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Patrick Dixon
2005-03-12, 04:20
IMHO, the two biggest threats to Slim Devices' competitive advantage are:

* Product design - most 'normal' people think the Roku styling is better.
* Simple software installation - most 'normal' people can't (or can't be
bothered) to spend hours reconfiguring their computer to get an application
running - if it doesn't work reliably straight from the tin, they'll just
send it back and move on.

The second produces a major dilemma - the opensource community is
notoriously geeky and seems to just love wading though reams of poorly
documented or undoccumented source code to re-configure it for some strange
combination of a Linux installation. But if the company concentrates on
supporting and making the software work seamlessly with Windows and iUnix,
it will probably alienate the geeks.

I wonder what will happen when Bill Gates tries to buy Slim Devices. ;)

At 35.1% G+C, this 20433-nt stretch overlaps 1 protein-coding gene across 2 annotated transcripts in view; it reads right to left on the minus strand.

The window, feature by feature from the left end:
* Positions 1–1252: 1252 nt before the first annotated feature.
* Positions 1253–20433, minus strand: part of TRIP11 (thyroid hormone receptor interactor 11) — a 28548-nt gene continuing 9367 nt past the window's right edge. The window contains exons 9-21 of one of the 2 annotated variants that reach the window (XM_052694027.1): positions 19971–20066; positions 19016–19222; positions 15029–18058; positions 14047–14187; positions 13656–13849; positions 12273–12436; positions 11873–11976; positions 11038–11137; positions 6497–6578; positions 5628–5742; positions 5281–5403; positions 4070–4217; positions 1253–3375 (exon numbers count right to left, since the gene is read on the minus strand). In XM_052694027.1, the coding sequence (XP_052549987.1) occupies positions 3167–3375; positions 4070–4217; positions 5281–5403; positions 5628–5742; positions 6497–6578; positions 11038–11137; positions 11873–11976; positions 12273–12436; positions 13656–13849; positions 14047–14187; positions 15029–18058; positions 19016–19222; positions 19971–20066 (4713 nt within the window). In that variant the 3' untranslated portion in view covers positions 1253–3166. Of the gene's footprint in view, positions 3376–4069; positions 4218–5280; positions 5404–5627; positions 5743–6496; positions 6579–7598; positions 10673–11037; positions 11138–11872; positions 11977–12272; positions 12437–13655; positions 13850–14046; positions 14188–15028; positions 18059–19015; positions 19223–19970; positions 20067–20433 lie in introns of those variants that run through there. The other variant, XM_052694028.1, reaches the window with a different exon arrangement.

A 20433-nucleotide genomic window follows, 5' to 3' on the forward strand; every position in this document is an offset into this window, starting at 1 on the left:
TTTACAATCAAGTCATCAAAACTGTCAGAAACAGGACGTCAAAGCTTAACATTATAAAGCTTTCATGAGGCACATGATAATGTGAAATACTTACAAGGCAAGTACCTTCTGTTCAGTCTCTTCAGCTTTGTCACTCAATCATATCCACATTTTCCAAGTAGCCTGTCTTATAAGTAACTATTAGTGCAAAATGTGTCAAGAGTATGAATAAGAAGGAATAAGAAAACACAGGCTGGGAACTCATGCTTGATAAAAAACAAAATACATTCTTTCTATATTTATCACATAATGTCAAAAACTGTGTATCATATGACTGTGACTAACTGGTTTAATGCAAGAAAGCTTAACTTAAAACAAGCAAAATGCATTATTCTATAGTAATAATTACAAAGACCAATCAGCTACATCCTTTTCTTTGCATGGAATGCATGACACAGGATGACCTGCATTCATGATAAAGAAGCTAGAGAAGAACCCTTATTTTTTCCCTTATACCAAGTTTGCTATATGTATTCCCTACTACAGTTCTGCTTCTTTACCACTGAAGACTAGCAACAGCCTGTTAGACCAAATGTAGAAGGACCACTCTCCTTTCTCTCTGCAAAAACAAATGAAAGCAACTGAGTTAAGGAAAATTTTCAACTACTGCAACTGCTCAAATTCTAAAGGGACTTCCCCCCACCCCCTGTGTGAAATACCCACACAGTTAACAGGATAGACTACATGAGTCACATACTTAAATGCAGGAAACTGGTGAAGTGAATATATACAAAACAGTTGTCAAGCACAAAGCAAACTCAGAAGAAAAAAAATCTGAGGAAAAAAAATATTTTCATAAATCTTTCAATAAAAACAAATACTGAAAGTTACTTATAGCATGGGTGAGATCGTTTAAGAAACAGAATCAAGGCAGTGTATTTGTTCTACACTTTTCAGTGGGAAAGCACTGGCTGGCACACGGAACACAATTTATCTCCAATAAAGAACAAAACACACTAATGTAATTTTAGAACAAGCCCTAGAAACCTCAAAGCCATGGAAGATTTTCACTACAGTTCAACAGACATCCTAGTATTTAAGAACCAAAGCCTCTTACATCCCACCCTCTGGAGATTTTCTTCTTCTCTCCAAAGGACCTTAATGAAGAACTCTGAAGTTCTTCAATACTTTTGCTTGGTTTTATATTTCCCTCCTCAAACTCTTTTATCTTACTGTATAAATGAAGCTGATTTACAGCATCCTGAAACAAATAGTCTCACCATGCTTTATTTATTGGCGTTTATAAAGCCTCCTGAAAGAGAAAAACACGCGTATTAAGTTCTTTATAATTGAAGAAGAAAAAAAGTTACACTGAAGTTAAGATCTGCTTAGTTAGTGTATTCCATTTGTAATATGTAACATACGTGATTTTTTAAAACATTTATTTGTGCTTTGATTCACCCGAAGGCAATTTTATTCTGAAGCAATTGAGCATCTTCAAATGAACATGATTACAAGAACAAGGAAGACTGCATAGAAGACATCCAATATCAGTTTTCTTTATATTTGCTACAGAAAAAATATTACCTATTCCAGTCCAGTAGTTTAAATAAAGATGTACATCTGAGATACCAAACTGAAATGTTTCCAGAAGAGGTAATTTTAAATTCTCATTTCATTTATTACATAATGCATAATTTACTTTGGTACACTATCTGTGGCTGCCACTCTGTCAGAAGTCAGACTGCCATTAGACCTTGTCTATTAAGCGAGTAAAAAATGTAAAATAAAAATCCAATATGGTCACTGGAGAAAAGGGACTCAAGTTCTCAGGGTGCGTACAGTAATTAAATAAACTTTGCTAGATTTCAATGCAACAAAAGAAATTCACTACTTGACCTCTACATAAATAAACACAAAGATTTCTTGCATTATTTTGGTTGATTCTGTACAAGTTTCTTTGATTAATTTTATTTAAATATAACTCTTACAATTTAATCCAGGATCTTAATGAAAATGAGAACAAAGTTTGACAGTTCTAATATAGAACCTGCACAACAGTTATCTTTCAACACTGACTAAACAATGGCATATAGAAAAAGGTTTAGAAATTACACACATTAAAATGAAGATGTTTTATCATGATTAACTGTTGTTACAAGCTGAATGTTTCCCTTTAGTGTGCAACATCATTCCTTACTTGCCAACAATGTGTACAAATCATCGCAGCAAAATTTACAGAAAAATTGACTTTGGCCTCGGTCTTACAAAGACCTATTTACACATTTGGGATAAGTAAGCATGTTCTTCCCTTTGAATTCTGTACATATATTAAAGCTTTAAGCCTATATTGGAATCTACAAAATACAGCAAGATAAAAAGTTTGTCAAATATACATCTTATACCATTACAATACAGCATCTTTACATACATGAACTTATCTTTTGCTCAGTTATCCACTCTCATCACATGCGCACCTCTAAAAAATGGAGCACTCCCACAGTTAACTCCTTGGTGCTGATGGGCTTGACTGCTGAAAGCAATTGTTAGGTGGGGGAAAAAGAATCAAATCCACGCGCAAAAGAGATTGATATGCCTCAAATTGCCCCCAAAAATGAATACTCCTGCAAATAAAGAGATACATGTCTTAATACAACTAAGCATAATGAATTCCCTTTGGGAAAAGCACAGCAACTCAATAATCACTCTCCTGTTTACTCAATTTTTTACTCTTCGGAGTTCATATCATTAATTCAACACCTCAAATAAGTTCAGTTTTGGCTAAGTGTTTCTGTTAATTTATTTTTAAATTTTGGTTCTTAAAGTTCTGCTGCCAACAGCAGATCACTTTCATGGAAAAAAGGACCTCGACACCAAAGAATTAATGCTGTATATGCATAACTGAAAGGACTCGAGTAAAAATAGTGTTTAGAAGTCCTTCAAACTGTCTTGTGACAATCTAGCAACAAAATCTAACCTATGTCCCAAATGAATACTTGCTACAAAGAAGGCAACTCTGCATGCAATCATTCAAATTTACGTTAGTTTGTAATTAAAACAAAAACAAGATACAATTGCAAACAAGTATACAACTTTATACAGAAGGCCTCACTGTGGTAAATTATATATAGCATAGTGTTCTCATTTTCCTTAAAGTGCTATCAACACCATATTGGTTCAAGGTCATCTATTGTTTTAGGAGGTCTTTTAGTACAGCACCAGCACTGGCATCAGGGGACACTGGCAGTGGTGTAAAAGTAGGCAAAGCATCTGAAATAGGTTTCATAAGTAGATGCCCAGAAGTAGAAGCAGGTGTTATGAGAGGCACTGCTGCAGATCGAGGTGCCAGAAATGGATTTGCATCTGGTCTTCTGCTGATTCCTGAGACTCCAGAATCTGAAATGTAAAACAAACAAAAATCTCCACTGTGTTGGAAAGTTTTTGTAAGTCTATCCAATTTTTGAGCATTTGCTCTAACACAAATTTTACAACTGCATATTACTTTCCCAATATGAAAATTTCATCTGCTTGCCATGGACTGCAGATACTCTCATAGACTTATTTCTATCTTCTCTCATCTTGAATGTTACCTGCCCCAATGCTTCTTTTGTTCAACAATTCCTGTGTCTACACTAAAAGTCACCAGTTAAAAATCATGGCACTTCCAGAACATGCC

-----Original Message-----
From: discuss-bounces (AT) lists (DOT) slimdevices.com
[mailto:discuss-bounces (AT) lists (DOT) slimdevices.com]On Behalf Of Sean Adams
Sent: 12 March 2005 07:56
To: Slim Devices Discussion
Subject: [slim] Open firmware for SB2?




> Let SLIM hold the familty jewels so they can get a return on the
> investment they have made.
>

Holding.....

Holding....

uh...

Phil Karn
2005-03-13, 01:25
Patrick Dixon wrote:
> IMHO, the two biggest threats to Slim Devices' competitive advantage are:
>
> * Product design - most 'normal' people think the Roku styling is better.

Maybe. Personally, I think basic functionality and reliability are far
more important. Then again, my Squeezeboxes are all black.

> * Simple software installation - most 'normal' people can't (or can't be
> bothered) to spend hours reconfiguring their computer to get an application